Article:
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Story of Slack

Picture Credits : Slack.com

Slack is a proprietary business communication platform developed by American software company Slack Technologies. Slack offers many IRC-style features, including persistent chat rooms (channels) organized by topic, private groups, and direct messaging.

Slack’s tagline is “Be Less Busy,” but for the first two years of Slack’s development, the company was very busy. What began as an internal tool hacked together out of necessity soon became the most popular chat and productivity tool in the world used by 77% of the Fortune 100. By testing Slack on its development team over a prolonged period, the company knew exactly how people were using its product long before unveiling Slack to the world—a crucial competitive advantage that propelled Slack to unprecedented heights of success.

Picture Credits: The Australian

The geniuses behind this billion-dollar company

Stewart Butterfield is the CEO and co-founder of Slack. For more than 20 years, he has been an entrepreneur, designer and technology leader, usually all at once.

In 2013, Stewart and his team launched Slack, which has transformed business communication. Today, Slack is the leading channel-based messaging platform, used by millions to align their teams, unify their systems and drive their businesses forward.

In 2003, Stewart co-founded Flickr, one of the pioneers of image sharing and the social web. As CEO, he built Flickr into one of the largest web services in the world.

Stewart has been regularly recognised for the foresight and innovation that has helped him build two companies that have reimagined the way we use technology to communicate, collaborate, share and store information. He was named one of the 100 Most Influential People in the World by Time Magazine, and one of the Top 50 Leaders by BusinessWeek; he has been included on Vanity Fair’s New Establishment List, the Recode 100, Advertising Age’s Creativity 50, and the Technology Innovator of the Year by the Wall Street Journal.

Stewart has a Bachelor of Arts in Philosophy from the University of Victoria and a Master of Philosophy from the University of Cambridge.

Cal Henderson is the co-founder and CTO of Slack. He oversees Slack’s world-class engineering team and sets the technical vision for the company.

In 2019, he was named a Fortune 40 Under 40 honoree and recognised by the World Economic Forum as a Young Global Leader.

Previously, Cal built and led the engineering teams at Flickr, until its acquisition by Yahoo. An experienced technology leader and a popular speaker on engineering scalability, he authored the best-selling O’Reilly Media book Building Scalable Websites. Cal was also a pioneer in the use of web APIs and created the basis for OAuth and oEmbed, now used by YouTube, Twitter and many others.

Cal was involved in London’s early online network through his work with digital creative communities and the blogosphere. He has a Bachelor of Computer Science and has received an Honorary Doctorate from Birmingham City University.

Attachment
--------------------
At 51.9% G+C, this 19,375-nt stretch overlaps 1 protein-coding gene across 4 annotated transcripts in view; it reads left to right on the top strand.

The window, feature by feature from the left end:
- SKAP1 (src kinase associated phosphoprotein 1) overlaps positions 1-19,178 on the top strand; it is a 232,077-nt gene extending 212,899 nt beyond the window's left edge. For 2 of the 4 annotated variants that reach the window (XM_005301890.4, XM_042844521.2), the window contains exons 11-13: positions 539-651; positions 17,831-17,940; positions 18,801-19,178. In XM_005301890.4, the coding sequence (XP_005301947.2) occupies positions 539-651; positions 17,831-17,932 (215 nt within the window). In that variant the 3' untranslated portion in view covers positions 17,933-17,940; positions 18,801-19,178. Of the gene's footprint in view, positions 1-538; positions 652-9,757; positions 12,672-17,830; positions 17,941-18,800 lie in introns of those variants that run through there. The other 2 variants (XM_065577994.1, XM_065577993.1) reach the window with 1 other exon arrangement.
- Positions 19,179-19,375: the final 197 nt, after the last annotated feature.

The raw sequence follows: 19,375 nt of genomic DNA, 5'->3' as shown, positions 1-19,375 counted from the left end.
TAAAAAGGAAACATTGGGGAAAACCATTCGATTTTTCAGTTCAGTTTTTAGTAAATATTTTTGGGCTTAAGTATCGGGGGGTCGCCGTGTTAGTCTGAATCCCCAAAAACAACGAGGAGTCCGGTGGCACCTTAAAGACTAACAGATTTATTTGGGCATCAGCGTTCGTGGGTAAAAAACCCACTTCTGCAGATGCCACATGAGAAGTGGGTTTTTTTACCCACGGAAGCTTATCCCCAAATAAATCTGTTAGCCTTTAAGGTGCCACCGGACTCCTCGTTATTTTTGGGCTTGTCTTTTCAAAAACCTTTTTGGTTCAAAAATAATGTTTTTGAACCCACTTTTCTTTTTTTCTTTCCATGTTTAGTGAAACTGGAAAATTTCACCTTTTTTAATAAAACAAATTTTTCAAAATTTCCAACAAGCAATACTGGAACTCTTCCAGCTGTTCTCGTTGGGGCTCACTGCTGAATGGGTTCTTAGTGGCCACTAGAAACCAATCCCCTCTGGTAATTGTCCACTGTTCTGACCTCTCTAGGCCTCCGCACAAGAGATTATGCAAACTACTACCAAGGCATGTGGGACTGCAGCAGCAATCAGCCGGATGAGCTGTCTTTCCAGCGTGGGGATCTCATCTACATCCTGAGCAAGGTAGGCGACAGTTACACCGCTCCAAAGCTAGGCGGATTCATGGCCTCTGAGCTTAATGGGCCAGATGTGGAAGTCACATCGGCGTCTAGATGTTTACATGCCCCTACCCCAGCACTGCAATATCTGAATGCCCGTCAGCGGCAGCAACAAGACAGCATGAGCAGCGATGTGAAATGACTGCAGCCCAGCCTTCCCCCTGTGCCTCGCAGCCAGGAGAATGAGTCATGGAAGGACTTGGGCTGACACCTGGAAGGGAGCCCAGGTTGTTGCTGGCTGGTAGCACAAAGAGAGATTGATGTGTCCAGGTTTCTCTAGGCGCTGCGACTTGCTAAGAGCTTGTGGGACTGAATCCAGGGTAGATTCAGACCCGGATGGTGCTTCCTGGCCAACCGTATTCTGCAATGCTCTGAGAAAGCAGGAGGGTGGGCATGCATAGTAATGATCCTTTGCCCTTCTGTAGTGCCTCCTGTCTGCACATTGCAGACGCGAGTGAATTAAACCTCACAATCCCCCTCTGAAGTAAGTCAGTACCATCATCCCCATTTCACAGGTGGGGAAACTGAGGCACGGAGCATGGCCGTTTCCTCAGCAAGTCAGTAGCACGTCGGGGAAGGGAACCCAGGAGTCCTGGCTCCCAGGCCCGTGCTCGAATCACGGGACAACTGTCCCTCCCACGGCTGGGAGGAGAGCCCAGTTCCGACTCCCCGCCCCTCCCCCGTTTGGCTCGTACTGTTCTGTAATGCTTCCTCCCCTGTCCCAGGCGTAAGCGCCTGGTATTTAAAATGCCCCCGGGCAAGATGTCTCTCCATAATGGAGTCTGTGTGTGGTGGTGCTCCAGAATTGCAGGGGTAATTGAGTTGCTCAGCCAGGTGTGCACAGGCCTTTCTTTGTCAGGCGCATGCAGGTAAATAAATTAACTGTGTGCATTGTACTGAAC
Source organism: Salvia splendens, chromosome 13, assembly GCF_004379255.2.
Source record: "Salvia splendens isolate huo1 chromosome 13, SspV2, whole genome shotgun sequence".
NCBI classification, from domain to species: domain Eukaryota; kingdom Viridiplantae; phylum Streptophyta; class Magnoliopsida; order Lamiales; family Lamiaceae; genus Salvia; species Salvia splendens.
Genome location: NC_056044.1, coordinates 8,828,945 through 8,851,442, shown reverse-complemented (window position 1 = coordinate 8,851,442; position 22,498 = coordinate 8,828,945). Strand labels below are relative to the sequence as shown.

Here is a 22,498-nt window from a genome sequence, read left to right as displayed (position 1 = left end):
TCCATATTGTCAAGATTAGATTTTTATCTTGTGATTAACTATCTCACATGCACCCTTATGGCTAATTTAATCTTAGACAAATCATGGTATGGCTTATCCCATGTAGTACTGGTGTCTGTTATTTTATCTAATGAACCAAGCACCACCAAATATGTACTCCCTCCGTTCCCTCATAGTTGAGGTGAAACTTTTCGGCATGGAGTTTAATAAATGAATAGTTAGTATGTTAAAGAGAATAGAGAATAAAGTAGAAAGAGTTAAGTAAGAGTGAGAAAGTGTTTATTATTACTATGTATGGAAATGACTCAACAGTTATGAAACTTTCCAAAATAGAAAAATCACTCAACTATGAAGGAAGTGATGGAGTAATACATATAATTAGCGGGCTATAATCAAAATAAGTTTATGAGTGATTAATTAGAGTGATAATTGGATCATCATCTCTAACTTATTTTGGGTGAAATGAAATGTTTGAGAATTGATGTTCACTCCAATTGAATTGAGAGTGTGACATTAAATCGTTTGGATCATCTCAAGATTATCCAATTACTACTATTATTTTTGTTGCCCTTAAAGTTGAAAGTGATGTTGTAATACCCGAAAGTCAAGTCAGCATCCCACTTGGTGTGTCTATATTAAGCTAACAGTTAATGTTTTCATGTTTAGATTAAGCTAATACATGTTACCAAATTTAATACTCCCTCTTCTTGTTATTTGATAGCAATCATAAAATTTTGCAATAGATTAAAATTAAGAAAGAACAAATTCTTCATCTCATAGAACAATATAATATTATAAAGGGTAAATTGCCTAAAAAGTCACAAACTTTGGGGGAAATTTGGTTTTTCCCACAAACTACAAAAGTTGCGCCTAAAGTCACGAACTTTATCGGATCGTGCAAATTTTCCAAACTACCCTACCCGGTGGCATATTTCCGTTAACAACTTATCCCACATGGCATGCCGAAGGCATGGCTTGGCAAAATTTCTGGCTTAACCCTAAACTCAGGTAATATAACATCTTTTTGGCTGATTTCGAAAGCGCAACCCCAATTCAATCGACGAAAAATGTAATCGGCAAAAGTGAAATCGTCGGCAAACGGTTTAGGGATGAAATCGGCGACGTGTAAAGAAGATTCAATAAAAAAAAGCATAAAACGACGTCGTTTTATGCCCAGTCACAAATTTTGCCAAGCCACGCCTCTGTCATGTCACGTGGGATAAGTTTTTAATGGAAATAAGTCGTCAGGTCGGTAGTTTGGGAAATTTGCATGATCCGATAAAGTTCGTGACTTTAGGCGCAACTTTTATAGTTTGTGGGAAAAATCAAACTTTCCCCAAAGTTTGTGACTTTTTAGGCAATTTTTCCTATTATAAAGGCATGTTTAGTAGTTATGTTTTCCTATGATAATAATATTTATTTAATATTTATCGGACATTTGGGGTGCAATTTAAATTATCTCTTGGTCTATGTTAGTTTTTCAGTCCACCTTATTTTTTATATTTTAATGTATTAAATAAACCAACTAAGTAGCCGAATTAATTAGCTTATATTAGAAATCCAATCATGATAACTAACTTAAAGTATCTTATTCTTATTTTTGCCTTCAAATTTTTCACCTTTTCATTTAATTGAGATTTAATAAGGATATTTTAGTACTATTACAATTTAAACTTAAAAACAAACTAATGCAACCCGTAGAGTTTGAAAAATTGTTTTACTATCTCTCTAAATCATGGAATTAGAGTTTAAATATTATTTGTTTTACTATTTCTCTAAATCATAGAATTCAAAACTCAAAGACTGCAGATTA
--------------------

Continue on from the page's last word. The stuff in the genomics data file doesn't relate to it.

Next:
Picture Credits: Slack.com

The story of Slack.

Slack was made for internal use and suddenly as the founders realized that it has more potential in the public forum and that’s how Slack came into existence. 

Slack turned into a 1 billion project without even spending a penny in eight months. How did they do that?

Slack founder Stewart Butterfield and his team set out to create something new and original for the massively multiplayer online role-playing game (MMORPG) market. As it turns out, they revolutionized how we communicate at work instead.

Being the fastest-growing startup in history isn’t the only thing that makes Slack unique. Its product development process was unorthodox. Slack was actually born out of a gaming company called Tiny Speck. Butterfield and his team didn’t intentionally set out to create a SaaS product for the workplace. They built a tool for themselves. They only realized their tool’s commercial potential later on

“The pattern was to share Slack with progressively larger groups. We would say, ‘Oh, that great idea isn’t so great after all.’ We amplified the feedback we got at each stage by adding more teams,” Butterfield says.

“That was essentially our beta release, but we didn’t want to call it a beta because then people would think that the service would be flaky or unreliable,” Butterfield says. Instead, with help from an impressive press blitz (based largely on the team’s prior experience — i.e. use whatever you’ve got going for you), they welcomed people to request an invitation to try Slack. On the first day, 8,000 people did just that; and two weeks later, that number had grown to 15,000.

The big lesson here:Don’t underestimate the power of traditional media when you launch. It must be your primary concern, starting months beforehand and continuing for weeks afterward. Pull the strings you have. Work closely with your PR firm to find your hook. It can be personalities on your team, impressive customers you already have in the bag, prestigious investors, etc. But don’t leave it to two weeks beforehand and throw something together.